Patrol Dog's DR650 Suzuki can cruise all day at interstate highway speeds (75 mph for the stretch we were on), but my DRZ400 Suzuki gets pretty wound up at those speeds (stock gearing for the E model). Knowing that many of the big trucks are governed at slower speeds, we figured we would just tuck behind one and run at 65 mph. Fortunately, we were able to find enough trucks governed at 60-62 mph, that the interstate travel wasn't bad at all. We figured we could just stop every 1-1.5 hours and take a little break.

Before long, we found ourselves in West Wendover, NV. for fuel, food, and drink before traveling across the Bonneville Salt Flats of Utah.

I had points that I could get for a local riding contest here


Lots of history in Wendover, but we didn't stay long.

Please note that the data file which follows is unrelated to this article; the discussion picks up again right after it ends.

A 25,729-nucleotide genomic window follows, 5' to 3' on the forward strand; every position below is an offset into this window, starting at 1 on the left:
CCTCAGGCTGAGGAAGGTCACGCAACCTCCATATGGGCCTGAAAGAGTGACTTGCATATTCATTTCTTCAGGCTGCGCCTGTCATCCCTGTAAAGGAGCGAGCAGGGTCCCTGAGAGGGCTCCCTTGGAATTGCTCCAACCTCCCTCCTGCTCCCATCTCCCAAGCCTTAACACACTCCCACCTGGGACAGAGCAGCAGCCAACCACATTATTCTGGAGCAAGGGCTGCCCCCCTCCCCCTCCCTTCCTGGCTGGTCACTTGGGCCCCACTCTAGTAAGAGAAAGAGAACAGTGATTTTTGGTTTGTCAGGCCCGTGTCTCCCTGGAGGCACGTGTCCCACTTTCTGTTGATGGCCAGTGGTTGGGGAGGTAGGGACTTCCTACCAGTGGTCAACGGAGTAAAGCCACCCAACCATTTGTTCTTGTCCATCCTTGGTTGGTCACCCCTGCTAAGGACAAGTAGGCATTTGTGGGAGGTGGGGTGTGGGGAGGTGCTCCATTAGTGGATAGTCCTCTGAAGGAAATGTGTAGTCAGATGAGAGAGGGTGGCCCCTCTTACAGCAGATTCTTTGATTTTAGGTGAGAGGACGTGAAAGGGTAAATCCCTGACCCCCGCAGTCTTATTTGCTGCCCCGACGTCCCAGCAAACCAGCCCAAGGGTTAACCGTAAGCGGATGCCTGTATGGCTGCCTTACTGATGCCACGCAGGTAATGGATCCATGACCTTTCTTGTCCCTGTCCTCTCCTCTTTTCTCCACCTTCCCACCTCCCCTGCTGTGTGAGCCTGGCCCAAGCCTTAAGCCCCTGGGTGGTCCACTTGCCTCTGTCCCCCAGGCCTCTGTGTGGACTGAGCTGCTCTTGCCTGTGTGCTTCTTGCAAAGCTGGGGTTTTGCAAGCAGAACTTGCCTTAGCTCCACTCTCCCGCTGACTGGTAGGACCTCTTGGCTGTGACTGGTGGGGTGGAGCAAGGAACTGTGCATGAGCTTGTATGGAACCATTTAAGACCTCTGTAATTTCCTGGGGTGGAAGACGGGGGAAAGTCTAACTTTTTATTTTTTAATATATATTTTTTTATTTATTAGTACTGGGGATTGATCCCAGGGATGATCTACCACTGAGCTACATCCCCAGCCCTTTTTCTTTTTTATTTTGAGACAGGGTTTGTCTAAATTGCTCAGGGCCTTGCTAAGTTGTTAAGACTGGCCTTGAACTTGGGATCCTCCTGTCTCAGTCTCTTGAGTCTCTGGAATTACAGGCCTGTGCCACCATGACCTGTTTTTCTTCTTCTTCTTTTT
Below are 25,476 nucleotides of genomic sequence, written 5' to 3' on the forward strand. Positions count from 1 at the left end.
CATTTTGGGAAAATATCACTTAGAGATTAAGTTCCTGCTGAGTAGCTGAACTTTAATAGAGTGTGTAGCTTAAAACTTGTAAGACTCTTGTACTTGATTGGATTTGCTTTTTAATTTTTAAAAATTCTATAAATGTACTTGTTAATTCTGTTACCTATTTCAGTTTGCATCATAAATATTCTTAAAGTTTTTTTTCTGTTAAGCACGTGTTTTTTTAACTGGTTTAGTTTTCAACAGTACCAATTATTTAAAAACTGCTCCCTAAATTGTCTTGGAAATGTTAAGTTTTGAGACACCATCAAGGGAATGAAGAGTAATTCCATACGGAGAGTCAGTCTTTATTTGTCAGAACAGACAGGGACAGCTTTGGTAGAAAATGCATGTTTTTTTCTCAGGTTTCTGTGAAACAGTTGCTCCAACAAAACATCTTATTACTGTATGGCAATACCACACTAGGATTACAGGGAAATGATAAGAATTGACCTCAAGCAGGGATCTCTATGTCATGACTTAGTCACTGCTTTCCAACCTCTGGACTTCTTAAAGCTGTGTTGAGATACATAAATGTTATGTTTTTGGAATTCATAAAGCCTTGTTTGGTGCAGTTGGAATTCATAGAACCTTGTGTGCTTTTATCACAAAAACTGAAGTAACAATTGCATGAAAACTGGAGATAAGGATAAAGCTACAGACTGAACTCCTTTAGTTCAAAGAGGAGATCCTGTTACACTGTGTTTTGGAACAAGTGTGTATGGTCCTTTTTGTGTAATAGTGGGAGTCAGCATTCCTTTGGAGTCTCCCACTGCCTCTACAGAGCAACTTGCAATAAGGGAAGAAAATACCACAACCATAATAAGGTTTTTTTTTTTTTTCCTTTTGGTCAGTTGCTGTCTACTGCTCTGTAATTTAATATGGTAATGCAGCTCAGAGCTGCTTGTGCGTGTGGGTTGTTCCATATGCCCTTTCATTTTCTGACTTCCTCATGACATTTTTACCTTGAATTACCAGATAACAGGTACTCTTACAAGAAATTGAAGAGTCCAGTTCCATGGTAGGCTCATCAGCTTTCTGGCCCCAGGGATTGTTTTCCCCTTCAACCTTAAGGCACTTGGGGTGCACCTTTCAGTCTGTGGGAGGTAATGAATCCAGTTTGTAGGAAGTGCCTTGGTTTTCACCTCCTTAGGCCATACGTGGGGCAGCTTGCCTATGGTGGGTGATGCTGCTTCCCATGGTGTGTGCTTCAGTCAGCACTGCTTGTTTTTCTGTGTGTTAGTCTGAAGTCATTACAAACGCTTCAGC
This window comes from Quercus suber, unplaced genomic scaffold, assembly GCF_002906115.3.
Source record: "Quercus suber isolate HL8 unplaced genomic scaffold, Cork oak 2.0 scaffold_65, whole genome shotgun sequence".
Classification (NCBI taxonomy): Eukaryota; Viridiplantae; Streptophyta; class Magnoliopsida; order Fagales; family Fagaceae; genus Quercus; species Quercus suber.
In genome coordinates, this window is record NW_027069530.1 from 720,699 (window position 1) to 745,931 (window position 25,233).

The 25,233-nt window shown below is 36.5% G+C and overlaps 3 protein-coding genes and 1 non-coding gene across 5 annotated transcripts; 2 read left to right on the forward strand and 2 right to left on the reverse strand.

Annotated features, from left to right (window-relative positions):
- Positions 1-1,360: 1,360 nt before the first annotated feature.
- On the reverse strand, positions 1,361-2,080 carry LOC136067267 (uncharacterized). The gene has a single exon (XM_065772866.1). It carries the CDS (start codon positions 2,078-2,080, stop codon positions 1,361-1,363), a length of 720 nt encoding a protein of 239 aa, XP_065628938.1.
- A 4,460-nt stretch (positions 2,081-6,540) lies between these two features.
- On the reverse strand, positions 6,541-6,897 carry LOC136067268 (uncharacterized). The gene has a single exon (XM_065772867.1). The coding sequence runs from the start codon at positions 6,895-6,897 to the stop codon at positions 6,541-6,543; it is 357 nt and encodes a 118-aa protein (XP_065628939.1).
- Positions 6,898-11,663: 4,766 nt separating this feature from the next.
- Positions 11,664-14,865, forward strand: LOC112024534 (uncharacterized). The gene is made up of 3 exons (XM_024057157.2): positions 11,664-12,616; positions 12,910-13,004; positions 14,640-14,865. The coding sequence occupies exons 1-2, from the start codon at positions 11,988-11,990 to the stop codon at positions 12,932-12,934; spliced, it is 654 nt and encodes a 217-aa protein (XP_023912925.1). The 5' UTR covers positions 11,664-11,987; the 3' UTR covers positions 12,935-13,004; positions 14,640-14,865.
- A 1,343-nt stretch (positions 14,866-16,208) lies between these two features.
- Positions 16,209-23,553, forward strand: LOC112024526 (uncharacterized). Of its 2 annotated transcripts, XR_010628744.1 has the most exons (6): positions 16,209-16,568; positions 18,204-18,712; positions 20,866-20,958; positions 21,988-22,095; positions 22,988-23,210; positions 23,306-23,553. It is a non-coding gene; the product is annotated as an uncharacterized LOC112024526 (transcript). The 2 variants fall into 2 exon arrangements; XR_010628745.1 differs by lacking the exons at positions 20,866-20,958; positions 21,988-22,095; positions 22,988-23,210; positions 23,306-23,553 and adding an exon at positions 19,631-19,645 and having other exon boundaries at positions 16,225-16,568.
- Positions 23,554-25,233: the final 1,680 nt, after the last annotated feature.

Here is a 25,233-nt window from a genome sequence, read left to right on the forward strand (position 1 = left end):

Just a few miles into Utah and my bike started running a little funny. Every few miles it would die for just a second. Then it would fire back to life and be fine for a few more miles.

Just as we hit mile marker 42, the bike died. Something didn't sound right when it did quit. Bad enough that I could tell it wasn't really worth even looking at.

Temperatures were close to triple digits and there isn't much in the way of shade around here. Patrol Dog hooked up his tow line and took my back west for 1 mile where there was shade at the Knolls exit underpass.

My wife was at home viewing our ride compliments of the SPOT messenger. She found it odd that after 300 miles of progress, we had turned around...

I called AAA and told them to come get me with a tow truck. Patrol Dog was more familiar than most people, of how AAA operates. Lets just say that I was 106 miles from home and I would have been home much sooner if I'd just have called for a ride from home.



Patrol hung out and waited for a couple of hours with me. He then had to get on the road if he was to be home by dark. So, I just sat and waited. 3-4 hours after calling for my tow, it was there.

I wasn't terribly pleased with the long wait (AAA had originally told me that the truck would be to me in 45 minutes), but was polite to the driver anyway.